There are two things that the Australian media generally recognise as too expensive:
- energy prices;
- housing prices (particularly Sydney and Melbourne).
An international comparison provides a reasonable basis for this opinion.
Two things that aren’t discussed:
- high energy prices should be one of the tools for lowering energy consumption, thereby reducing emissions;
- one key route for making housing more affordable is through mechanisms that reduce the value of land (and therefore housing).
With respect to energy, government statistics indicate that consumption is not reducing despite apparently high prices (though perhaps slightly declining on a per capita basis, given the growing population), and that’s off a base where we’re already among the highest per-capita energy consumers in the world. High prices don’t seem to be driving significant demand reduction. That would seem to suggest bad news for emissions reductions (you would really need to crank up prices). Of course, we’re all hoping that renewables will allow us to maintain consumption without the guilt. I stumbled across David MacKay’s Sustainable Energy Without the Hot Air, which made for an interesting read (or see the TED talk). It’s from 2005 and the context is the UK, but the main message is pretty clear: to fuel current consumption with renewables, the infrastructure required is enormous. In the case of the UK (which has much lower per capita energy consumption than Australia) you would need to dedicate a substantial fraction of the entire country to renewable energy infrastructure. Australia should have it much easier – a massively lower population density and lots of sunlight, but you’re still looking at infrastructure on a massive scale. We can’t even get relatively small-scale on-shore wind without a NIMBY backlash (certainly not in Jonestown). I think demand reduction (energy conservation) is a big part of the overall puzzle and a key action we need to collectively take, but the current response to energy prices doesn’t augur well (we’d rather demand action from others to lower them than to take action ourselves). As MacKay often points out, “lifestyle changes” have become an untenable option; social change is hard. On the whole, Australians appear to be too wealthy for a moderate pricing signal to have much of an impact, so the options left would appear to be: the Maxwell Smart option (ignore it, and hope that it goes away), increase the strength of the pricing signal (already politically untenable, even more so if explicitly pitched as a Carbon tax, and a bit of a blunt axe for differentiation high and low carbon sources), or to tackle the social norms (Life. Be in it. Carbon. Be out of it.). We’ve taken some steps in this direction: energy efficieny ratings on appliances and relative-use indicators on power bills, but it can’t exactly be described as a comprehensive campaign. Perhaps it’s the age-old problem that there’s less money in prevention than cure.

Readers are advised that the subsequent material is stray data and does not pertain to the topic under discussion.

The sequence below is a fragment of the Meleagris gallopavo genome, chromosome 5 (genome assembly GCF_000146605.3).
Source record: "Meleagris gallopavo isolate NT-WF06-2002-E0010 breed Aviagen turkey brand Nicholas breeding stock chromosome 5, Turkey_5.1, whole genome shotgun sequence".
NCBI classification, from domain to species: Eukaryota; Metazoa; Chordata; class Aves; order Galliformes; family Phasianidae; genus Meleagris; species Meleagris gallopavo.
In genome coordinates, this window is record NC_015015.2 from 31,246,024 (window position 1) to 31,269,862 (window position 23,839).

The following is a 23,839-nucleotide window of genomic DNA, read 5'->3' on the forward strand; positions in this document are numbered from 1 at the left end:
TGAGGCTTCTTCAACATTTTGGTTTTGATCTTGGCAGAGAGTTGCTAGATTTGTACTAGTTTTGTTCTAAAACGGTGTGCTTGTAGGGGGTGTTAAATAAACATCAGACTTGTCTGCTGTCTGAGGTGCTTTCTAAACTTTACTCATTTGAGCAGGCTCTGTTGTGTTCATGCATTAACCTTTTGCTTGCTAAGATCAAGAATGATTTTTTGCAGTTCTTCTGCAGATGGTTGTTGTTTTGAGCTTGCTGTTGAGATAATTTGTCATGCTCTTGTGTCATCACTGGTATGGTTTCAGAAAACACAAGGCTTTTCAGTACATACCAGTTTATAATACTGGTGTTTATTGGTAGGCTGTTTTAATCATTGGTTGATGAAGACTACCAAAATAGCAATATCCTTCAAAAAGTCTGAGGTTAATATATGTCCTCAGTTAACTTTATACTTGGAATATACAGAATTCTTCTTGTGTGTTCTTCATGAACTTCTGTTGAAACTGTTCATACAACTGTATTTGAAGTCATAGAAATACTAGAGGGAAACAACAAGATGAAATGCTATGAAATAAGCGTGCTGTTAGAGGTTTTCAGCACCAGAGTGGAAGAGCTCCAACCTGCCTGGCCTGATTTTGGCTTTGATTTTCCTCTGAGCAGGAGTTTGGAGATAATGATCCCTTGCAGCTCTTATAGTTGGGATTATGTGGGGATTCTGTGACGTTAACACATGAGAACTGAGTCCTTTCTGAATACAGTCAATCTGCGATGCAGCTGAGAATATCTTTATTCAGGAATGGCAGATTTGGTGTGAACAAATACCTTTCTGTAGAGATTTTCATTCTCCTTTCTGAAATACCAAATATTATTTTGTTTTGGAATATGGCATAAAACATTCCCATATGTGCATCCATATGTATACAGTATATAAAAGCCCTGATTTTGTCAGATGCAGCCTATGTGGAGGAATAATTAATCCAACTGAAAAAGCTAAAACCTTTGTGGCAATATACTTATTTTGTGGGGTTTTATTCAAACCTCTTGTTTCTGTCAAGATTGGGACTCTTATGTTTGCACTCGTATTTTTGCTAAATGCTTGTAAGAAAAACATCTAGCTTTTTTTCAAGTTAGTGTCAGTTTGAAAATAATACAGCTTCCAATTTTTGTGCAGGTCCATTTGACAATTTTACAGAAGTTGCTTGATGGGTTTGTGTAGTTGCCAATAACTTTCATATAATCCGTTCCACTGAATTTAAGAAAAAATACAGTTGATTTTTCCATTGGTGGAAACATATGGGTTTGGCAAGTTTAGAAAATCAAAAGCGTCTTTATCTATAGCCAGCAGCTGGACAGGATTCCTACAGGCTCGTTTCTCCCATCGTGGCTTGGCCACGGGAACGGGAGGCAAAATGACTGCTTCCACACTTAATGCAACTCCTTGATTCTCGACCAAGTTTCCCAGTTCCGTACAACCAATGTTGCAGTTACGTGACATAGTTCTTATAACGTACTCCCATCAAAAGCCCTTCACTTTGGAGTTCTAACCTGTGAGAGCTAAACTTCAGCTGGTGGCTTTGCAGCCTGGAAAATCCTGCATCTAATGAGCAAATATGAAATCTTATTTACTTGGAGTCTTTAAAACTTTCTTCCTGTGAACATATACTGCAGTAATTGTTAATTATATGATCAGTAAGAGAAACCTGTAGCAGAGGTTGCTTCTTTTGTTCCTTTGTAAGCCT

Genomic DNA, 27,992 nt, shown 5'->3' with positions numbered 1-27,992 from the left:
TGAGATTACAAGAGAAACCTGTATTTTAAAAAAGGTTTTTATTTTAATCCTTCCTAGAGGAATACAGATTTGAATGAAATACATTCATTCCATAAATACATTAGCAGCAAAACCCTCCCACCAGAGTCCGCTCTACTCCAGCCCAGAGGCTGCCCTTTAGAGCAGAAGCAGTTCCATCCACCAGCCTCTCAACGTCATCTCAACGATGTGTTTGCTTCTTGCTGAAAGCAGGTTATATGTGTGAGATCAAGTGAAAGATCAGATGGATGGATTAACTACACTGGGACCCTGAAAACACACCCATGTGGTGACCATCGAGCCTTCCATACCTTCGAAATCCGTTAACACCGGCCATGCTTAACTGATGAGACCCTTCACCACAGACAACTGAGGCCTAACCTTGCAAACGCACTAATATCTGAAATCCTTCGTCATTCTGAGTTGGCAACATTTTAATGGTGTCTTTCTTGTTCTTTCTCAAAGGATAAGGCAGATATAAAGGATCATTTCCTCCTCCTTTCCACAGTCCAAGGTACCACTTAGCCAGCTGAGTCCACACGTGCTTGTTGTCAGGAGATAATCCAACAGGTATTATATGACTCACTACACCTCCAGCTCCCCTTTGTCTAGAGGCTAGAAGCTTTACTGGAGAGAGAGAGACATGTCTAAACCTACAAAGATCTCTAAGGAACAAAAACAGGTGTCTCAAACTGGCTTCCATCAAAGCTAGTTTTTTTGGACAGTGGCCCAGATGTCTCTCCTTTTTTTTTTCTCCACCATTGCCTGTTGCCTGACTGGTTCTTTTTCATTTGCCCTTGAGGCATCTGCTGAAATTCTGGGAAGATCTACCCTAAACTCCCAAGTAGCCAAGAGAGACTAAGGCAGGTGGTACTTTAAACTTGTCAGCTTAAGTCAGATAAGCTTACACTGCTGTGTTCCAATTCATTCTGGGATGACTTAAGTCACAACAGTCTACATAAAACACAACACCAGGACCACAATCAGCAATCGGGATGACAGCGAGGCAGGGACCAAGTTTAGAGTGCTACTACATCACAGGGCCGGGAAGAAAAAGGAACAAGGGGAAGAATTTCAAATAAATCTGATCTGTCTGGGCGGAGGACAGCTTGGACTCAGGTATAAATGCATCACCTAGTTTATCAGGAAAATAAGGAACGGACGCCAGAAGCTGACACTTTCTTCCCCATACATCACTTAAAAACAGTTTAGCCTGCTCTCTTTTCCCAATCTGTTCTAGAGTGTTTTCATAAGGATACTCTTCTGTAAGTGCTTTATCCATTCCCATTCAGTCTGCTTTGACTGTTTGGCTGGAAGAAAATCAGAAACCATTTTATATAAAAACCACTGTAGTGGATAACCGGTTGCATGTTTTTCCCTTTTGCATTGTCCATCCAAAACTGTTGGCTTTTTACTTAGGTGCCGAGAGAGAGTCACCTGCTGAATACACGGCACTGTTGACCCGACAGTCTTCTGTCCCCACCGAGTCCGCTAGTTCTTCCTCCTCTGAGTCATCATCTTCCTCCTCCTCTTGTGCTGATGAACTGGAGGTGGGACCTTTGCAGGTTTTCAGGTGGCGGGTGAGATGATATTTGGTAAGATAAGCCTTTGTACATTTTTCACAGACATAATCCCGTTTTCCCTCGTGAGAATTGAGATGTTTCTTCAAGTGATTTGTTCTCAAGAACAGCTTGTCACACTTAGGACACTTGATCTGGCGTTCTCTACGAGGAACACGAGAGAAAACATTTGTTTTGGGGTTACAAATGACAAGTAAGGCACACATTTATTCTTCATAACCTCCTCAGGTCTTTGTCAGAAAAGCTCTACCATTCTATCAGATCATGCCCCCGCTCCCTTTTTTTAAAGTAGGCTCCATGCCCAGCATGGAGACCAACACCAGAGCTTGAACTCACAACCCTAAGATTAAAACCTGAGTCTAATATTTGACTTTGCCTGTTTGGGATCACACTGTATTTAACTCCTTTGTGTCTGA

On the subject of housing, there’s a small bit of linguistic ju jitsu that is always deployed. We don’t describe housing as being “too expensive”, rather it’s “unaffordable”. Unaffordability is a mismatch between buyers’ ability to pay and the price, and couching the argument in these terms leaves open the option that we can solve the affordability problem by finding new ways for people to find money. Of course, this strategy generally fares poorly. As seen with the First Home Owners’ grant scheme, this kind of intervention just adds fuel to the fire (a great outcome for anyone already heavily invested). The politically untenable description for solving the “affordability” problem is to make people’s houses worth less. Sydney has seen a 7.5% decline over the past 12 months through what looks like a combination of increased supply and demand reduction (tighter lending standards, foreign ownership restrictions, looming tax changes under Labor). Though the Sydney and Melbourne markets remain overvalued (probably), these measures seem to be working. Now watch no-one stand up and claim the success of lowering prices!
Change my mind.